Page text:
As we discussed in our last posting, no one can accurately predict the delivery of mail, especially Marketing Mail. We can provide an “educated” guess based on our experience, but in the end, it is only a guess. Ironically, it is this “guess” we often base our entire timeline on; working back from the delivery into the mailbox to the different tasks that need to be accomplished to complete a mailing campaign.

There was a time that I thought it was enough to project a delivery date and warn my clients why mail delivery could not be guaranteed. While “we were covered” and the client could not “blame” us for the postal delivery, I still had disappointed customers because the mail was delivered early or late from our projected date. I felt bad that we could not better meet the customer’s expectations, but what could we do? We cannot control the United States Postal Service.

During a conversation with a customer, a light bulb went on that the customer was not necessarily disappointed so much with the actual delivery, but that their expectation of the delivery was not met. You see, often there are other activities being planned around the delivery of a piece, and a mailing that was delivered before or after from the projected date might just screw up those activities. While I could not control the actual delivery, I could control (at least a little bit) the expectation.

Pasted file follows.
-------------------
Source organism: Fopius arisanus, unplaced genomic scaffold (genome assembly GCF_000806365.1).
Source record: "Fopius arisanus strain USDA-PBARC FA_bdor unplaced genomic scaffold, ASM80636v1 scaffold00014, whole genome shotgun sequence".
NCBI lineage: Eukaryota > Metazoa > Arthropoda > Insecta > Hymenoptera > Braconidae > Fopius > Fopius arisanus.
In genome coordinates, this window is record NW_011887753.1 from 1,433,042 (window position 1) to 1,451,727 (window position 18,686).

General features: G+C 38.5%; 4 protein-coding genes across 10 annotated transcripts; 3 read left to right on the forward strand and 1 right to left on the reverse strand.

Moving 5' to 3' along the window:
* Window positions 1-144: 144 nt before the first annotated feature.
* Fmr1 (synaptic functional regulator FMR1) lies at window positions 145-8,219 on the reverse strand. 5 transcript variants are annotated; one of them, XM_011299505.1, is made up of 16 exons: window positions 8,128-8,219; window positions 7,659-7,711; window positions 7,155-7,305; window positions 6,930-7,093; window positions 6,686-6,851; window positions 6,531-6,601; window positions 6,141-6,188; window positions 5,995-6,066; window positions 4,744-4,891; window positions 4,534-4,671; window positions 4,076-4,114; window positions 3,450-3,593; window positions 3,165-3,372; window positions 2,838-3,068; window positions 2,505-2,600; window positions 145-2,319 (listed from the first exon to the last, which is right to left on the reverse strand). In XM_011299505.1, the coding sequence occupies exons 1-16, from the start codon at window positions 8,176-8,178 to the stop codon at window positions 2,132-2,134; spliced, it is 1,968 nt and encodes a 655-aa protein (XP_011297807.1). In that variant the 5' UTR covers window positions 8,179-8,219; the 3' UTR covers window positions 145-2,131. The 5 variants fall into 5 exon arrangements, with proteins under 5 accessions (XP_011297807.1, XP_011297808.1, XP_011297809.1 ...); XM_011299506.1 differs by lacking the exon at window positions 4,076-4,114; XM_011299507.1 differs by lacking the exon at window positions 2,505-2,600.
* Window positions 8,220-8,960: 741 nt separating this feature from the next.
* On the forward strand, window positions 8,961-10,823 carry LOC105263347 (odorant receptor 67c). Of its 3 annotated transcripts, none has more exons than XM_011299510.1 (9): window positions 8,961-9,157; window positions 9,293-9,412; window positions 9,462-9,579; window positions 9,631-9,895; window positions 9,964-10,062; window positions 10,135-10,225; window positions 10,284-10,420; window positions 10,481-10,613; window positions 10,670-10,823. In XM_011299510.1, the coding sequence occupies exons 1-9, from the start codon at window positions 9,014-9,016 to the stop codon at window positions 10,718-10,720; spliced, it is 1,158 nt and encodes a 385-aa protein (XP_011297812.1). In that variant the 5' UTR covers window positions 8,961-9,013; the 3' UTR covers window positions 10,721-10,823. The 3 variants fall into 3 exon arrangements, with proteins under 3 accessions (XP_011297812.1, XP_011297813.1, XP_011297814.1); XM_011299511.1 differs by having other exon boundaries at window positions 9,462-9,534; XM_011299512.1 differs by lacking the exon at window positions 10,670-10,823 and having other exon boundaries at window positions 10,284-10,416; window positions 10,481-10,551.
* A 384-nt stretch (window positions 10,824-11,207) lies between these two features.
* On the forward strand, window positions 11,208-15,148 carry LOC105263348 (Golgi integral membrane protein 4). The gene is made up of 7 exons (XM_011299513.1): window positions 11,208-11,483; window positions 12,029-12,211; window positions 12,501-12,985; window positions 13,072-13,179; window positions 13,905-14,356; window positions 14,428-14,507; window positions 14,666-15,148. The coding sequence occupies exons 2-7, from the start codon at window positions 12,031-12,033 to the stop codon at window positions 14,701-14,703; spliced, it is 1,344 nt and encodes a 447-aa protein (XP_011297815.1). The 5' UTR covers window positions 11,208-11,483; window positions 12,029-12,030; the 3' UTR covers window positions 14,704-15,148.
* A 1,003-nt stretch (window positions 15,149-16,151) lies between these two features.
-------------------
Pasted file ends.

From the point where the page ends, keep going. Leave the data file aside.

To try to better meet the delivery expectations, I started to ask if the client would prefer that the mailing be delivered “short” or “long”. In other words, would they prefer having their mailing delivered before the projected date or after. This way, we could adjust the drop date accordingly on the timeline and allow the client to better plan. Obviously, the term “Mail Short” and Mail Long” are not postal terms, so if you go up to a postal employee or even another mail professional, chances are they will not know what you are talking about.

  1. Mail Short: If you had a choice, you would prefer having the mail delivered before a projected date and not after.
  2. Mail Long: If you had a choice, you would prefer having the mail delivered after a projected date and not before.

It is a given that the mailing professional you are working with should be able to provide an “educated” delivery date, but will they go that little extra to make sure your timeline works the best it can for your project? We here at Cox work hard to fully meet your expectations and allow the best possible chance for success. Isn’t this what you should expect from the print and mail specialist you work with?